This article appeared in Architecturaldigest.com on May 10, 2017.
Sir Edwin Lutyens’s Iconic Design Explained
How Sir Edwin Lutyens’s painstakingly hand-carved design became the standard-bearer for garden seating.
By Hannah Martin
May 10, 2017
Those less familiar with the Arts and Crafts style manor houses of Sir Edwin Lutyens have probably spotted at least one design from the English architect’s oeuvre: a carved oak bench. The eight-foot-long Thakeham bench, named for the 1902 West Sussex estate was designed and showed up in several influential projects across England, from Sissinghurst, in Kent, to Hestercombe, in Somerset. Years later, it would be referred to by many as simply the Lutyens bench. But aside from the surviving pieces themselves, many of which now remain ashy gray where Lutyens installed them, there are no records of the design, or how he arrived at it. “There’s a similar one that he must have seen at a [Christopher] Wren building in London,” muses his granddaughter Candia Lutyens.
Lutyens, in the 1920s, in his office.
Courtesy of Hulton Deutsch
“But we know nothing more about where he got the idea. There is no surviving drawing.” Today, using the originals as a primary source, she produces the closest thing to an authentic Thakeham bench (among other notable Lutyens designs), relying on local oak and nearby manufacturers. Still, she’s quick to admit that there isn’t a huge market for the real deal, which costs more than $7,000: “I make it properly, so it costs ten times as much.” Many opt, rather, for one of the countless reproductions that flew onto the market after a Lutyens descendant allowed an original example to be reproduced in the 1970s. Modern renditions of varying quality, often bearing its inventor’s name without his masterly proportions and supple hand carving can be found everywhere from RH to Walmart. But among designers, Anglophiles in particular, there remains demand for Lutyens-level craftsmanship. “Oh, you mean the one that everyone has?” responds landscape designer Deborah Nevins when asked about the Thakeham bench. Though she prefers to specify the lesser-known Hestercombe bench, which she commissions from an English source, she can attest to the Thakeham’s enduring appeal: “The proportions are just perfect,” says the designer, who has used one in her own Long Island garden. “That’s how you can tell the authentic ones from the knockoffs.”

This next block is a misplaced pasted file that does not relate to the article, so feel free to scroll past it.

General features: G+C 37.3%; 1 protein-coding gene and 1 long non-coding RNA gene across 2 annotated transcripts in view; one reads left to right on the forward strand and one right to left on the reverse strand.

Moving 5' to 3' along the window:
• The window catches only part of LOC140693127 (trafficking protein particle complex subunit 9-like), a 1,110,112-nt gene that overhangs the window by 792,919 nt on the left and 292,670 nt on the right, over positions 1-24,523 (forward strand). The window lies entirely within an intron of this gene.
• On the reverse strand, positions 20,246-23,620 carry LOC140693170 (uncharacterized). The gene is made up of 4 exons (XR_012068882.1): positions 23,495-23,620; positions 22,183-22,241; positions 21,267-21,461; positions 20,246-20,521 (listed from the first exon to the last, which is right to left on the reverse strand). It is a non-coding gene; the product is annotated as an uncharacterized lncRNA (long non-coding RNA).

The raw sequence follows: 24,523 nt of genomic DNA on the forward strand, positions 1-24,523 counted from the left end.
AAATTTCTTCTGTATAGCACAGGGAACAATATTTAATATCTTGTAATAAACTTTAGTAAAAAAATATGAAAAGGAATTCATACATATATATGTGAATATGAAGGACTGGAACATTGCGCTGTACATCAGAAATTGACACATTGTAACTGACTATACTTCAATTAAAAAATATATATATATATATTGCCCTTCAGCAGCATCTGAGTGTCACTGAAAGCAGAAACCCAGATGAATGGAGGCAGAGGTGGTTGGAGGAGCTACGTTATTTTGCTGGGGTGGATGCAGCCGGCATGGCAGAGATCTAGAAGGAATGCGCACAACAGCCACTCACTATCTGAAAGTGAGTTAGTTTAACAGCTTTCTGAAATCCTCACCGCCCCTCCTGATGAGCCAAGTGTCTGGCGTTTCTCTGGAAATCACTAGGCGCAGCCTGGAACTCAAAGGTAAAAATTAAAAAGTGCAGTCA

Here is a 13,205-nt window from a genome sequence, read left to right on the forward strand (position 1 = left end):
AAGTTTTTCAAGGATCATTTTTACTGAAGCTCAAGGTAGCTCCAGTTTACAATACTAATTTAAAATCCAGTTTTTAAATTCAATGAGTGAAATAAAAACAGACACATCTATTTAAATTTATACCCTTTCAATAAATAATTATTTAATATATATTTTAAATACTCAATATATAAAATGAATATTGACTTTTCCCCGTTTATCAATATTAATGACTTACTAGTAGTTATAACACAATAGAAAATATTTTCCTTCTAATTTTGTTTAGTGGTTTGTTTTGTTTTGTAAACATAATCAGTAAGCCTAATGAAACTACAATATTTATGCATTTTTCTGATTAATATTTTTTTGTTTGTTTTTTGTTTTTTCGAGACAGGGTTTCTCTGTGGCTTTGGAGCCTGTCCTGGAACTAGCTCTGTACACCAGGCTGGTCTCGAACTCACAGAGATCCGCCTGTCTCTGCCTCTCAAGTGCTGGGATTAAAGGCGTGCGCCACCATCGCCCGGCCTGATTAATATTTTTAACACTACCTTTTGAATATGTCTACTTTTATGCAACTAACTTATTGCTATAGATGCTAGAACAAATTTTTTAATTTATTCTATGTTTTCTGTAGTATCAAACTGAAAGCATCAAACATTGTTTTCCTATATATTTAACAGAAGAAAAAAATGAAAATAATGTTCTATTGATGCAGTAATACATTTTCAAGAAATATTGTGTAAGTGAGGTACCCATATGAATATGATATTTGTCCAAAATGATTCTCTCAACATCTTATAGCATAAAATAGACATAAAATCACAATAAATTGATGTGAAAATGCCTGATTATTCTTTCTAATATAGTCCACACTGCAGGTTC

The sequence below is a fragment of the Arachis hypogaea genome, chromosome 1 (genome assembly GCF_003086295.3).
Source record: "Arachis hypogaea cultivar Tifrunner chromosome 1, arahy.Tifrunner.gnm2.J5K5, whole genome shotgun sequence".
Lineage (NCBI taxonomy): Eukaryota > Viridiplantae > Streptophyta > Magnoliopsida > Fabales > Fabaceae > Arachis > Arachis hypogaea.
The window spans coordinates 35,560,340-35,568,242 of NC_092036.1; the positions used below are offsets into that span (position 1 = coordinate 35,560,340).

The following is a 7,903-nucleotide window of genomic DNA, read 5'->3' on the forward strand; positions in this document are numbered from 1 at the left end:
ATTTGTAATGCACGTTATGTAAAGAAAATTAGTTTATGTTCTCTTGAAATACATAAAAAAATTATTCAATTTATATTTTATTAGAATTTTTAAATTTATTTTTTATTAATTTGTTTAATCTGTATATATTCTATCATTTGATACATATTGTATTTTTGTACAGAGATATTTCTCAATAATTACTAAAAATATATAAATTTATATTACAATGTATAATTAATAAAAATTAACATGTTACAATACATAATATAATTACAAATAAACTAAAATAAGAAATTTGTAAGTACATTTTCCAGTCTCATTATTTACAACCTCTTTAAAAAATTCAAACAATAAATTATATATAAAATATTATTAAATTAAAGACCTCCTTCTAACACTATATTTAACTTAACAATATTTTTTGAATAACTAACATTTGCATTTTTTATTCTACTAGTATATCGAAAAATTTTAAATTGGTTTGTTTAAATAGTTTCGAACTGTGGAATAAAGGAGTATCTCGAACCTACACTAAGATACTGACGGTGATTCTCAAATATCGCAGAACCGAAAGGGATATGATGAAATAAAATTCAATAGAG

A long-time client (of almost 20 years) has admired the design of this bench forever. She decided that an imitation knock-off was not an option, and wanted the design and joinery performed, as in the original version, from 1906. The classic design uses multiple mortise and tenon joints for superior appearance and strength over the long term. We considered using oak and teak wood, but decided upon clear western redwood cedar. Here are some highlights of the construction process:
Above: A closeup of the front rail tenons that enter the mortises cut in the front legs. Joints must be perfect, but allow enough room for some wood glue. These are Hidden Mortise and Tenon joints.
Above: The legs and rails are dry-fit assembled to ensure accuracy and proper fit. Note the rear legs are cut from a single 4×4 cedar post and angled to accommodate the rear bench crest.
Above: The rear crest takes the most time to construct. A total of six (6) individual pieces are dowelled and glued together; then cut out using a bandsaw.
Above: The bench being dry assembled with half the rear crest in place.
Above: Gluing up the lower rear back.
Above: Final glue stage. It took three (3) separate gluing sessions to get everything together. The seat slats were the last item to go on. Approximately 1 full day was spent just hand-sanding the bench to ensure every surface was 100% smooth.
Above: The finished bench, before final staining and finish treatments.